The necessity of cultural reform in Central Asia by Soviet policy was apparent to administrators was obvious even as the first entered the region. The key point of the cultural conflict between the indigenous groups and Soviet officials was in the policy of Hujum. Hujum much like other policies was ripe with Soviet bureaucratic failures and ineffective failures which came to a head in the Chust affair. The affair demonstrated that the lack of Soviet executive control and meant that officials could not apply policy effectively enough for the policy to succeed. This lead to a failure of the policy overall despite official reports speaking of the absolute success of the program. For Jahon Obidova however Hujum worked to produce the exact the result Soviets hoped for. An ardent Communist that held party ideas above those that her culture gave her. “You said according to sharia exploitation was forbidden, and all Muslims should live in conditions of equality. So then why do you yourself own about 70 percent of the land?” pg 312. She used the communist infrastructure to advance far beyond the situation she found herself in. She then used her platform to promote women’s rights in the region.
While Soviet application of the Hujum was inadequate and ended with many woman who deveiled, reveiling. There is still the more important question of if this program was properly reported on and administered effectively, whether this policy would have been to the legitimate benefit of the majority of women in the region? The question of forced unveiling is a part of the policy, there is also equality under law which was a part of the program. Is forced legal reform as much a violation of Islamic culture as forced unveiling? Is forced unveiling a legitimate way to promote women’s rights? Does Jahon stand as an example of what a woman should do to advance herself and other women or did she betray her people to get ahead? Can her situation be attributed to other woman at that time?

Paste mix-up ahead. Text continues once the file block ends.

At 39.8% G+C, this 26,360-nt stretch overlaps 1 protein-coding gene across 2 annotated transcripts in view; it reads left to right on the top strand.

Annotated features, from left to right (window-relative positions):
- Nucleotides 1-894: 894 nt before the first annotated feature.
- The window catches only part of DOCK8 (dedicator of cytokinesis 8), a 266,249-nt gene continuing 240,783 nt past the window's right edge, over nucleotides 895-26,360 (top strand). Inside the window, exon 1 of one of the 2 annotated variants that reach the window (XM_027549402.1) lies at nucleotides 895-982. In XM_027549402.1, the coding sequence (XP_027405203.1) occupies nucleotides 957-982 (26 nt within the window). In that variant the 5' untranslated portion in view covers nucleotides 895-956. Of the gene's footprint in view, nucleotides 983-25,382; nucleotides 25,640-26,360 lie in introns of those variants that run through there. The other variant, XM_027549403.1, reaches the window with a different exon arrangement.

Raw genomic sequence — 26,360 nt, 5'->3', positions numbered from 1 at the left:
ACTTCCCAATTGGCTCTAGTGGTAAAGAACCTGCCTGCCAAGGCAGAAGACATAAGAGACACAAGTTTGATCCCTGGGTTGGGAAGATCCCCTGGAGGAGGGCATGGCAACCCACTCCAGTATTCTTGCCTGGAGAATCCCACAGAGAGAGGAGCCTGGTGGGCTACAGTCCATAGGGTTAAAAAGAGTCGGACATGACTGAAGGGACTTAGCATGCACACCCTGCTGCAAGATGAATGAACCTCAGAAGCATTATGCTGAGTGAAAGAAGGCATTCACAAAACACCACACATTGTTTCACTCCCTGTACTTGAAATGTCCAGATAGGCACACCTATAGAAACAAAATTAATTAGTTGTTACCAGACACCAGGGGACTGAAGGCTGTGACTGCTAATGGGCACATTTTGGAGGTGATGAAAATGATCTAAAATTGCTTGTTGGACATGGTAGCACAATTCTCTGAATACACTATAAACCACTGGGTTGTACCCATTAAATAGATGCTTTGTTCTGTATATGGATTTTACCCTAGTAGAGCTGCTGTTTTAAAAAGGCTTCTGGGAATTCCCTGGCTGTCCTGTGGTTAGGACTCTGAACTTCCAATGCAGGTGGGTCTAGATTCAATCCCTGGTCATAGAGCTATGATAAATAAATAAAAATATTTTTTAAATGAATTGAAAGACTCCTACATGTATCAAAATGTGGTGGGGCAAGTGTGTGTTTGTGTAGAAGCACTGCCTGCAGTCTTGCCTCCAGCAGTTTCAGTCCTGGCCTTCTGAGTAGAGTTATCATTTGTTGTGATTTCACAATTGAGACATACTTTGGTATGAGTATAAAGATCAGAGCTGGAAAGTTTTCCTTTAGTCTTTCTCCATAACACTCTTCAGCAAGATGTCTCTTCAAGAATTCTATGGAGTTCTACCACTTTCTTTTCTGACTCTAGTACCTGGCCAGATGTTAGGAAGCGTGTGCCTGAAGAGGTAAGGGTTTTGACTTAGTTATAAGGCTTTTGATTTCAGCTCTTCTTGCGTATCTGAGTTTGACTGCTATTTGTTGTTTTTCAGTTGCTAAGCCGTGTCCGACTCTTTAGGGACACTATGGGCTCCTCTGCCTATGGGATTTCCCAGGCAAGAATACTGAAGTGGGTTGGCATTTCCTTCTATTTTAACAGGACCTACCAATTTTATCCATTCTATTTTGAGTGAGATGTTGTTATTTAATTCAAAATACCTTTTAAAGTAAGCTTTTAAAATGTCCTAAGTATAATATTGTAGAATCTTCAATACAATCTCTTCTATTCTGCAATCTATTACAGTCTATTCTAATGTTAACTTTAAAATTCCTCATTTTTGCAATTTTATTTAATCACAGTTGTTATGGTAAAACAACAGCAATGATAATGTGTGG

The Soviet administration inherited one of the most defunct political systems in Europe. Historically the areas that constituted the USSR were mostly poor and unindustrialized except some metropolitan areas and just emerged from war and pestilence while still suffering widespread famine. The public administration overhaul required was obnoxiously large and the Soviets leadership made substantial adjustment but the implementation of these policies was barbaric and coercive. The necessity of vast agricultural reform was apparent to Soviet leadership, the proletariat was starving and the infrastructure required to feed them did not exist, not to mention the rampant poverty in the border lands
“No matter how hard I work, I can’t better myself”
. The odious apparatus the Union used to fix this was collectivized farming which created more problems than it solved. The absolute brutality the Soviets inflicted on Kulaks in the name of efficiency highlighted the key problem about conceptualization to actually enacting policy that the Soviets struggled with.